The battle for Dell (NASDAQ:DELL) is still raging. Billionaire Carl Icahn has come up with another proposal as an alternative to founder Michael Dell’s deal and is loudly pushing for his strategy in public and in private. Icahn’s proposal involves a lot of debt while keeping the company public, and offers cash to investors plus the chance to keep their shares of Dell stock.
Icahn’s deal would give investors $12 per share of Dell while allowing them to keep their stock in the company, which would remain publicly traded. There would be over $5 billion in debt attached, about 40 percent of which Icahn would put up himself. Michael Dell and his team from Silver Lake are offering $13.65 per share in cash to take the company private. Icahn’s previous proposal — of $15 per share for 58 percent of the company — had higher numbers attached but did not win over enough support to close the deal.
The billionaire, who holds about 4.5 percent of Dell stock, is launching his latest aggressive bid with Southeastern Management, which holds a little over 8 percent of the company. Icahn filled the airwaves with tough talk on Friday, telling CNBC the Dell/Silver Lake bid was “a great giveaway” and suggesting there was no contest between his offer and the one originating from the company’s founder…
“You could look at it real simplistically and not have to do a hell of a lot of work to know that the shareholders in this case are literally getting screwed,” he told the hosts of CNBC’s “Fast Money.” In Icahn’s view, the assumed $1.65 per share value of Dell stock would be far more valuable to investors in the long run. In essence, he’s asking investors to take $12 and bet on getting significantly above the $13.65 mark, as opposed to settling for $13.65 in cash from Dell and Silver Lake.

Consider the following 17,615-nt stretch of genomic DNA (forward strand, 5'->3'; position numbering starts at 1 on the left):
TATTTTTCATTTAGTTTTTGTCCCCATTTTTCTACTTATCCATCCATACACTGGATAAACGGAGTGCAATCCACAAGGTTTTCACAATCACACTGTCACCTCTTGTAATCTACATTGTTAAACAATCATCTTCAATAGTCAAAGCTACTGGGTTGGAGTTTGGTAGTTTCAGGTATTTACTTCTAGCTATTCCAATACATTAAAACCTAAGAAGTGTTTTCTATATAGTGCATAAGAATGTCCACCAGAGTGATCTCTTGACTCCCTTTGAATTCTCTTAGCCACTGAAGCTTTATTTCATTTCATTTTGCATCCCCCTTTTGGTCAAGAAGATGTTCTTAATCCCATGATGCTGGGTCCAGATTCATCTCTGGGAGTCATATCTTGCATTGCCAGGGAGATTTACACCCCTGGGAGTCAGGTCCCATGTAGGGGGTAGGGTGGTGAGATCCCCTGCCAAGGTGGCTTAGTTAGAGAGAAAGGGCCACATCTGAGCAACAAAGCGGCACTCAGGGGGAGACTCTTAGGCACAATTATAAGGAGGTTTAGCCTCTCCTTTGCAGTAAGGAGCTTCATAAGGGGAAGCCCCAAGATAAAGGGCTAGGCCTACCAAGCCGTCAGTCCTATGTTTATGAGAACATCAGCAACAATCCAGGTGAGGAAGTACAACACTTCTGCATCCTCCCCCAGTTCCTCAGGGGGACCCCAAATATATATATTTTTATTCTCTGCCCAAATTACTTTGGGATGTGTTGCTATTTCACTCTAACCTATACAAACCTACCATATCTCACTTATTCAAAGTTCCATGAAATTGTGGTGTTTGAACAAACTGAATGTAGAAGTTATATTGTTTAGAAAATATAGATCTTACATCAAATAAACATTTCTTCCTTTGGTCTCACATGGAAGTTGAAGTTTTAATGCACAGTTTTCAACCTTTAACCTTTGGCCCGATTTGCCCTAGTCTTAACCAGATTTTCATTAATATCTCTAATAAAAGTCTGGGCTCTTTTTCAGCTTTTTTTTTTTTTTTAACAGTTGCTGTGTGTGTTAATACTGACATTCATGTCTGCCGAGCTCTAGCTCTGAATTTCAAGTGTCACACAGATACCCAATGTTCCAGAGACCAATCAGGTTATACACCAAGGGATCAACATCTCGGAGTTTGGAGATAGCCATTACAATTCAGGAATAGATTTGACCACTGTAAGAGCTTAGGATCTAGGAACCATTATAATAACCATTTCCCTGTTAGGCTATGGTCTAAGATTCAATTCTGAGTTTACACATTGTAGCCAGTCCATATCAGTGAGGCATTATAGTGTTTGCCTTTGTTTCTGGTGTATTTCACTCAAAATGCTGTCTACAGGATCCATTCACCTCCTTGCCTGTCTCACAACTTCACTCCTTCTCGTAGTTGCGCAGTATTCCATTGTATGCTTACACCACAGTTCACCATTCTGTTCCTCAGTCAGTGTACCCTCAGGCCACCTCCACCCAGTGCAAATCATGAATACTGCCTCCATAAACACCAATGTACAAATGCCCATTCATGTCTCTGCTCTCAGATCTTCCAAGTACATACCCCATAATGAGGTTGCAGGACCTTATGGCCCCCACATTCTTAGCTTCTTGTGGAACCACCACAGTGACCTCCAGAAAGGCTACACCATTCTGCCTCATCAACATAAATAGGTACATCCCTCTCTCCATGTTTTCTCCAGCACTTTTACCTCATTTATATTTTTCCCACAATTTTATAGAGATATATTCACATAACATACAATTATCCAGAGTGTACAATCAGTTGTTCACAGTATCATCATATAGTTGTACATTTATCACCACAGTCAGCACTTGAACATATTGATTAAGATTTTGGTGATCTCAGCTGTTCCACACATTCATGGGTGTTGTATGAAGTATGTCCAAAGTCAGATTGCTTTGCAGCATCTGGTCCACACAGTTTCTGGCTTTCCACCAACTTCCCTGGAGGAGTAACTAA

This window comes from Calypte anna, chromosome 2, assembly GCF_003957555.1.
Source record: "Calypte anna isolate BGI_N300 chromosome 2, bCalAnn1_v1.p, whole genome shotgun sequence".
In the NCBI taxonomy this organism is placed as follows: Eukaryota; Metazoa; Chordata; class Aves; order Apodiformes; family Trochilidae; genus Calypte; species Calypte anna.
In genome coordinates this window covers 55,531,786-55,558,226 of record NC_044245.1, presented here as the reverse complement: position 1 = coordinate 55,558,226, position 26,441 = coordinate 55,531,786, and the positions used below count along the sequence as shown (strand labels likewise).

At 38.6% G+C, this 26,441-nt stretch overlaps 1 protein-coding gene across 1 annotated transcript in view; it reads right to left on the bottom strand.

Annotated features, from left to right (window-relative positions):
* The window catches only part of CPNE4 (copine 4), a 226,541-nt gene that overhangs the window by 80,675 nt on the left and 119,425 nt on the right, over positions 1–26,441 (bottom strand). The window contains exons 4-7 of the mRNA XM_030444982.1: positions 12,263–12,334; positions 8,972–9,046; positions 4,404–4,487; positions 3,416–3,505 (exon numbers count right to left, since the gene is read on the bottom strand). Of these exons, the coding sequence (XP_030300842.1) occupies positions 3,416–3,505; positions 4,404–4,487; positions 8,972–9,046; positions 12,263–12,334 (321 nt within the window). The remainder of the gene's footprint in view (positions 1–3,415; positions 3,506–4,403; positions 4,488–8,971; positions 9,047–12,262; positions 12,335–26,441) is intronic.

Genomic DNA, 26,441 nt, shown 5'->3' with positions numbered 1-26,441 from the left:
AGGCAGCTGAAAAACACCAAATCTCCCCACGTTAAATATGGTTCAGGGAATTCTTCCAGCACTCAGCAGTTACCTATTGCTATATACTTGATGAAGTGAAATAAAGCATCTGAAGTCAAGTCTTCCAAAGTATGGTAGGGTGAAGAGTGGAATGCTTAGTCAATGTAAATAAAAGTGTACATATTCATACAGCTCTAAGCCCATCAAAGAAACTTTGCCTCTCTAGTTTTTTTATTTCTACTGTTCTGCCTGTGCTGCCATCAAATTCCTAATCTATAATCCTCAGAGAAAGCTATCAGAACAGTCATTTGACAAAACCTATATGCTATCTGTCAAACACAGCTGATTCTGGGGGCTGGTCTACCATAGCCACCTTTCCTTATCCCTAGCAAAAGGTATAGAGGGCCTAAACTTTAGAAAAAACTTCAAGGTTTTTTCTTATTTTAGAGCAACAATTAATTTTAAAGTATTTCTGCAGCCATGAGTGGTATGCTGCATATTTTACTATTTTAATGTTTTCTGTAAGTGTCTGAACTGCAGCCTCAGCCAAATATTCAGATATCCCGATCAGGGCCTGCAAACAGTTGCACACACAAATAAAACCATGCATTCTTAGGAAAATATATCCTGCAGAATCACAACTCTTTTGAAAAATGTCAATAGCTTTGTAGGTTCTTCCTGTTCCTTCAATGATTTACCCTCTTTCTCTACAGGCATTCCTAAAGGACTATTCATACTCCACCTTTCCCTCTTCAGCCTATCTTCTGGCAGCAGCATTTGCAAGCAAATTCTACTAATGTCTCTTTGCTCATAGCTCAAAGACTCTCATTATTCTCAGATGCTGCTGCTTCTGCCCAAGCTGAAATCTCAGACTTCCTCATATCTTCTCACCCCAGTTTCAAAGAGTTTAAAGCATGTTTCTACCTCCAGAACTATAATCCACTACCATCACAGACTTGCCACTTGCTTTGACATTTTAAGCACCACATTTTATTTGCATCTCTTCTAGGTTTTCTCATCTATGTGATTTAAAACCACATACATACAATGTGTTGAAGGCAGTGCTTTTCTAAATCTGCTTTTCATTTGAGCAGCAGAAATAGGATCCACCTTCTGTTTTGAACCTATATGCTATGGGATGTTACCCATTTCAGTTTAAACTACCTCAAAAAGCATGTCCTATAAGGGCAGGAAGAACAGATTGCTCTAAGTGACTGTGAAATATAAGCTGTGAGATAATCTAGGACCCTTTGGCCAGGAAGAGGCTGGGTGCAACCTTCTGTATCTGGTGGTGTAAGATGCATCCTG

“In this case, I’ll tell you the deal is worth more than $1.65,” Icahn continued. Citing his success in the RJR Nabisco deal in the 1990s, Icahn suggested the path to greater financial gain was through his plan. He also made sure to disparage those criticizing his interest in buying and turning around a beleaguered Dell. When asked about hedge fund player Jim Chanos and his dismissal of Dell’s potential, Icahn was curt: “I don’t see Jim Chanos on the Forbes 400.” Will shareholders buy the Icahn vision?
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